Writer Stacia L. Brown had composed countless essays and blog posts before Twitter came around. But she has tweets, not only her English degree or resume, to thank for ushering her work onto a national stage.
Brown, who was born in Michigan and grew up in Baltimore County, formed an online community for single mothers of color, Beyond Baby Mamas, three years ago. After spotting the site’s Twitter account, an editor at The Atlantic reached out to have Brown write a piece about single motherhood.
“As far as national outlets, that was probably my big break, and it originated because of tweets,” Brown said.
Beyond Baby Mamas continues to publish think pieces and personal narratives; in addition to the site, Brown, a full-time freelance writer and Pikesville resident, also maintains a robust personal Twitter account, with more than 7,800 followers. The 35-year-old has emerged as a local voice on issues such as race, feminism, motherhood and pop culture.
She also has come to rely on Twitter for following breaking news, conducting research and mining sources. Though she is not a Baltimore-centric writer, Brown sometimes is asked to write about the city and uses Twitter to follow its key players.
“I do get ideas from Twitter a lot, and I’m not really sure when that started, but it’s sort of a relationship that you build between editors that follow you and read your tweets,” she said.
One such idea took the form recently of a piece by Brown titled "Why I Facebook Stalk Dead Black Teenagers," published on Buzzfeed Ideas. The story was inspired by a tweet of hers a few days earlier: “These kids are writing their own obituaries every day in 140 characters or less.They're leaving us their last words via Snapchat,Tumblr,Vine”
These kids are writing their own obituaries every day in 140 characters or less.They're leaving us their last words via Snapchat,Tumblr,Vine— stacia l. brown (@slb79) August 8, 2015
Twitter also has proven an effective editing tool for Brown; when Facebook was Brown’s social network of choice, her favorite feature was the status update function, and Twitter helped her distill those observations to 140 characters.
“Twitter challenges you to condense your message, and that’s something that I need as an essayist -- the ability to make a point in a short space,” Brown said.
I saw a headline about this yesterday but I didn't read an article till this morning. Nothing I can say is adequate. https://t.co/QqNt5beLh4— stacia l. brown (@slb79) August 11, 2015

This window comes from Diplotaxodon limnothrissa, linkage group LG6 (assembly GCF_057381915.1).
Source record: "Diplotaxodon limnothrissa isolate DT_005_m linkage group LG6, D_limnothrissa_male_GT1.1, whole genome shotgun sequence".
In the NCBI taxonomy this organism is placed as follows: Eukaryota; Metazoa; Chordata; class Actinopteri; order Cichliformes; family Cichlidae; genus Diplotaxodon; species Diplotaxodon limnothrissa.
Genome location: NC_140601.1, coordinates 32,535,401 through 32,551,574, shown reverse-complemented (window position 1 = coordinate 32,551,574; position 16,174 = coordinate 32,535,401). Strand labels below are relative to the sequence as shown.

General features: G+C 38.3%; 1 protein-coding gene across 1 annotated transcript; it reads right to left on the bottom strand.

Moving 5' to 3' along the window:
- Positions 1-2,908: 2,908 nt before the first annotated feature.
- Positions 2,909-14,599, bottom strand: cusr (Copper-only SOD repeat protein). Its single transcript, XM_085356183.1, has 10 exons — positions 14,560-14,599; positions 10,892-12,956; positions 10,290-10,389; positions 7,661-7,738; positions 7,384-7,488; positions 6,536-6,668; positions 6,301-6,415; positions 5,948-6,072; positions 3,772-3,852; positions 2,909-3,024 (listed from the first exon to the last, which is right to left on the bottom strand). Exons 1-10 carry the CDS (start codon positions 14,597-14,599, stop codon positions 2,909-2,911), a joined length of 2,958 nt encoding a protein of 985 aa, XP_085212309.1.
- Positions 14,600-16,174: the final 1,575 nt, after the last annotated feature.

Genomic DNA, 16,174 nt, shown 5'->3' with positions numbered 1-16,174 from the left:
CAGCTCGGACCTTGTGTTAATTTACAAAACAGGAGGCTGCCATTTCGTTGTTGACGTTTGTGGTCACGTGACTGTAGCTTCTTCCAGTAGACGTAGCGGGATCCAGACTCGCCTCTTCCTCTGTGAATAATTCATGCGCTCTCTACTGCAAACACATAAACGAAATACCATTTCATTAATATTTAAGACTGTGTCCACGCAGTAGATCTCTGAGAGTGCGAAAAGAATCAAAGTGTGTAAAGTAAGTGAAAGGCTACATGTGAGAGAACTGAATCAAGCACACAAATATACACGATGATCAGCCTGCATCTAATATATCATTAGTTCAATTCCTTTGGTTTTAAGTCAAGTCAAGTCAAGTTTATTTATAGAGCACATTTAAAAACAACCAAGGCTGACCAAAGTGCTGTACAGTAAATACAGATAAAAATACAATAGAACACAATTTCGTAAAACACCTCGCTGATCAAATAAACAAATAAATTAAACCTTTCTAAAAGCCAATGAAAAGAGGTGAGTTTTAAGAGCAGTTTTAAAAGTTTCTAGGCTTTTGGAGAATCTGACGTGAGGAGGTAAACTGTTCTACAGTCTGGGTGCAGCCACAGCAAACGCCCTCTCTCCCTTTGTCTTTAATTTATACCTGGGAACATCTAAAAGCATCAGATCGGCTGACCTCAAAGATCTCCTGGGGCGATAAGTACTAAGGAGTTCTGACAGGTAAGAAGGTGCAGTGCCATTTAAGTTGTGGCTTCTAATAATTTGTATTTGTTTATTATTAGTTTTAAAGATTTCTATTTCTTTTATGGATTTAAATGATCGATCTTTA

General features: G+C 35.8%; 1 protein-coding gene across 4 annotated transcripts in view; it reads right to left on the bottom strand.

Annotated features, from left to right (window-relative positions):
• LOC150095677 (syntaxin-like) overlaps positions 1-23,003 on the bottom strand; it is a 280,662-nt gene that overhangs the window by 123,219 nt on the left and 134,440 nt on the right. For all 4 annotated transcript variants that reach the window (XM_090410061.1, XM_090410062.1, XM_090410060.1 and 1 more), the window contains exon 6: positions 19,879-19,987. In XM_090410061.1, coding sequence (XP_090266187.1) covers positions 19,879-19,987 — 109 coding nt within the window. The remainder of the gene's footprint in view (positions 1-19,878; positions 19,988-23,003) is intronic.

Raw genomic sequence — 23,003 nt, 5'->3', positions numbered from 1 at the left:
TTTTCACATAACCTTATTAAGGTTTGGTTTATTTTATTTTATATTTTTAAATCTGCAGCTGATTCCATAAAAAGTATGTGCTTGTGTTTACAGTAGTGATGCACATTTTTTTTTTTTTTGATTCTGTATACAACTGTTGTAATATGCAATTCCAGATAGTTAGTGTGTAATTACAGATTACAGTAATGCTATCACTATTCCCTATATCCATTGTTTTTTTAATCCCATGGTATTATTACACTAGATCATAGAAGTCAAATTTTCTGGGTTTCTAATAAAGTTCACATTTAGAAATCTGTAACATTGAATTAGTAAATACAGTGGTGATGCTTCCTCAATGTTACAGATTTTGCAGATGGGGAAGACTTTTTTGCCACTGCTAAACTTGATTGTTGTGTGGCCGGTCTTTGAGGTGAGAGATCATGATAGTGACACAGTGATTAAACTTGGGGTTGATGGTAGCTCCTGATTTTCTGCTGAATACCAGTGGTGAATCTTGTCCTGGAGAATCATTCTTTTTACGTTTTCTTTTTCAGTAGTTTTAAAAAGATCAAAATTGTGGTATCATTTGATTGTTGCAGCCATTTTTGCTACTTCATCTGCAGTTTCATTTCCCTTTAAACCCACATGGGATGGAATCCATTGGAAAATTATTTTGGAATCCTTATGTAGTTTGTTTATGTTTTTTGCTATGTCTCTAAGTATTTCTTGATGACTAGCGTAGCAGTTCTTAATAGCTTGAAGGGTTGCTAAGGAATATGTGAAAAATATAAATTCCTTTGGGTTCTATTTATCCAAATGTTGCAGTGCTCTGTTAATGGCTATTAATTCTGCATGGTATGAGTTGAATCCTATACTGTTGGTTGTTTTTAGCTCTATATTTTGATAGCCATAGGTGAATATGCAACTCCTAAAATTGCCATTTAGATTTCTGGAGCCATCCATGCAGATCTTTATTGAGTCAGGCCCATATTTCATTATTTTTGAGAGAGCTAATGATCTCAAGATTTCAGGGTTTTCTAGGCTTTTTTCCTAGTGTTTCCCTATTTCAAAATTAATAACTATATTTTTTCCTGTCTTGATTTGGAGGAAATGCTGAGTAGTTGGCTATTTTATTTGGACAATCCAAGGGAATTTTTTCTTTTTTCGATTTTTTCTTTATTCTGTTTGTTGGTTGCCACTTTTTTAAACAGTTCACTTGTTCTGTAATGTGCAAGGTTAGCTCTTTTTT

That Buzzfeed piece reflects a focus of much of Brown’s personal and academic interest; she often shares stories of racial discrimination and of the deaths of unarmed black men at the hands of police. She remembers seeing photos on Twitter of Michael Brown, an 18-year-old shot by police officer Darren Wilson in Ferguson, Mo. last year, before news outlets had picked them up. As images taken by people on the scene only an hour or two after his death surfaced, Twitter offered a communal sense of “Are you seeing this?” in the absence of sharing in person what would become a historical moment, Brown said.
“I was glued to that after it happened and so many people were,” Brown said. “One of the best things about [Twitter] is the immediacy of it and the feeling of connection you have with somebody when a really serious news story is breaking.”
Springsteen always makes me feel like it's possible for me to be considered 5/5ths human in this country. ... Someday.— stacia l. brown (@slb79) August 7, 2015
Brown has written about the black Twitter community, but said she can’t speak to the social medium’s role in Baltimore or for the city’s black residents. It is apparent, however, that Instagram and Twitter are essential in the lives of the city’s young citizens, made evident by events surrounding city unrest around the death of Freddie Gray, Brown said.
During that time, social media rumors circulated of a “purge” at Mondawmin Mall, police said – and amid confusion about unfolding events and conflicting reports, Twitter offered a helpful way to contrast the messaging of residents and officials, Brown said.
“Certainly Instagram and Twitter are really important to young Baltimoreans,” she said. “Voices that would have not been heard or amplified anyway were heard because of Twitter.”
I hate that too few ppl see a black teen and pause to consider their potential & curiosity & heart & desire for a long, successful life— stacia l. brown (@slb79) August 8, 2015
Twitter also helps the busy single mom keep in touch with old friends, many of whom she’s made online in the past 15 years. Working freelance from home, luckily, offers plenty of time to keep up with the world from behind the screen – and to live tweet the occasional awards show.
“I think that’s a really wonderful thing to be able to access at home,” Brown said.
"The 410 in 140" puts the spotlight on prominent Baltimore Twitter personalities. If you have a suggestion of someone to be featured, email firstname.lastname@example.org.
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